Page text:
1.6. Creating the Use Case Model

The aim of the use case model is to capture the requirements and present them from the users point of view, thus making it easier for the end user to validate the correctness of the requirements analysis.


The use case model consists of:

There are three different ways to describe a use case:

  1. a text description of the use case using natural language
  2. a graphical description of the use case using an LSC
  3. A combination of both 1 and 2.

Describing a use case using text makes it easier to model exceptions and alternative paths of action sequences. Describing a use case using an LSC will make the use case more formal and easier for validation of the requirement and verification of the subsequent design and implementation.


We will develop both text and graphical descriptions of use cases, to explore and compare the two.


  1. Start by creating a new file called (something like) "use_cases.html".

  2. Link the file "use_cases.html" to the hyperlink "Exercise 3: Use Cases" on the homepage of your project. It is now accessable from the table of contents for your project.

  3. Create named subsections of the file called: (1) Actor List, (2) Use Case Summary, (3) Text Use Cases (4) LSC Use Cases.

  4. Create the list of actors alphabetically by name, under Actor List. For each actor, describe its responsibilities. You will find actors by studying the informal requirements document of Section 1.3. Important questions to ask are:

    - which users will need services from the system to perform their tasks?

    - which users are needed by the system to perform its tasks?

    - are there any external systems that use, or are being used, by our system?

    In practise, the activity of defining actors should be performed iteratively. try to find as many actors as possible to begin with. If you are not sure you have found them all, start trying to create some LSC use cases. This often forces you into discovering missing actors. Then you can go back and complete the list of actors.

  5. Create a summary of use cases alphabetically under Use Case Summary. Separate the list into two sub-headings "Normal Cases" and "Exceptional Cases". Give each use case a meaningful name, and a brief one sentence description of its functionality. (You will add much more detail shortly.) At this point you just want to distinguish cases easily.

    It is usually easy to identify use cases by looking at the purpose of the system. To verify that you have identified most of the important use cases, you should:

    - look at the list of actors, and for each actor:

    - identify the tasks that the actor should be able to perform and the tasks which the system needs the actor to perform. Each such task is a candidate for a new use case. It is often very useful to check the informal requirements document or the data dictionary for verb phrases. These are possible candidates for use cases.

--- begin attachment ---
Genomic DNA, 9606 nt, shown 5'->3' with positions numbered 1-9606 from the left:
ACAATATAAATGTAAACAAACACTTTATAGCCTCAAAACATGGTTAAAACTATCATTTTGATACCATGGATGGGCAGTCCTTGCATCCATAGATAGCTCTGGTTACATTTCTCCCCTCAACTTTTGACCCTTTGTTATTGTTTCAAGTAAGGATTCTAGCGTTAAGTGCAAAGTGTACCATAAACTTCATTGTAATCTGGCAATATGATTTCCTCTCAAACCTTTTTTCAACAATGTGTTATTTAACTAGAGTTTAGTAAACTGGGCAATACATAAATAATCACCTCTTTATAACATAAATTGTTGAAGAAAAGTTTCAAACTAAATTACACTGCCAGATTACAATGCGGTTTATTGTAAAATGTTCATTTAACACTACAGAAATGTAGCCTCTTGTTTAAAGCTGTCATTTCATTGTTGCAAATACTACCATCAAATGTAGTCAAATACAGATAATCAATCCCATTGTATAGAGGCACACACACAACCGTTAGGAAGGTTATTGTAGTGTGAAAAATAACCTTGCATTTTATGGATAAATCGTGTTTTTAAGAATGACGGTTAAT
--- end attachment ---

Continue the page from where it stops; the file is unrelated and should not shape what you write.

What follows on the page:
For example, starting with with the mobile phone end-user, try to determine which activities he/she needs to perform. There are more or less standard ways to use an address book. Consult your own mobile phone, if you are unsure.

    You should try to make the use cases as complete as possible, i.e. make one complete use case rather than several minor ones.

    When you have found the "normal" use cases, refine them by examining the exceptions that are possible for each use case. Again look in the informal requirements document 1.2 to try to find any exceptions which occur. Notice that this document is not necessarily a complete description. (This is one of the commonest and most difficult problems of requirements analysis. In practise it must be solved iteratively by many discussions with the end user.) Therefore you may have to use your common sense, to "fill in any missing information", if you believe it is missing.

    For example, if a name is restricted to 10 characters, then an exception case is when an 11th character is entered.

  6. Create a list of text use case descriptions ordered alphabetically by use case name (see 5) under Text Use Cases. Each such use case description will give a detailed description of a scenario. A text use case consists of natural language text structured into text fields. These are:

    - Name: the name of the use case according to the Use Case Summary

    - Actors: a complete list of all actors involved in the use case

    - Preconditions: a list of properties or conditions that must be true for this use case to take place

    - Postconditions: a list of properties or conditions that must be true when the use case is finished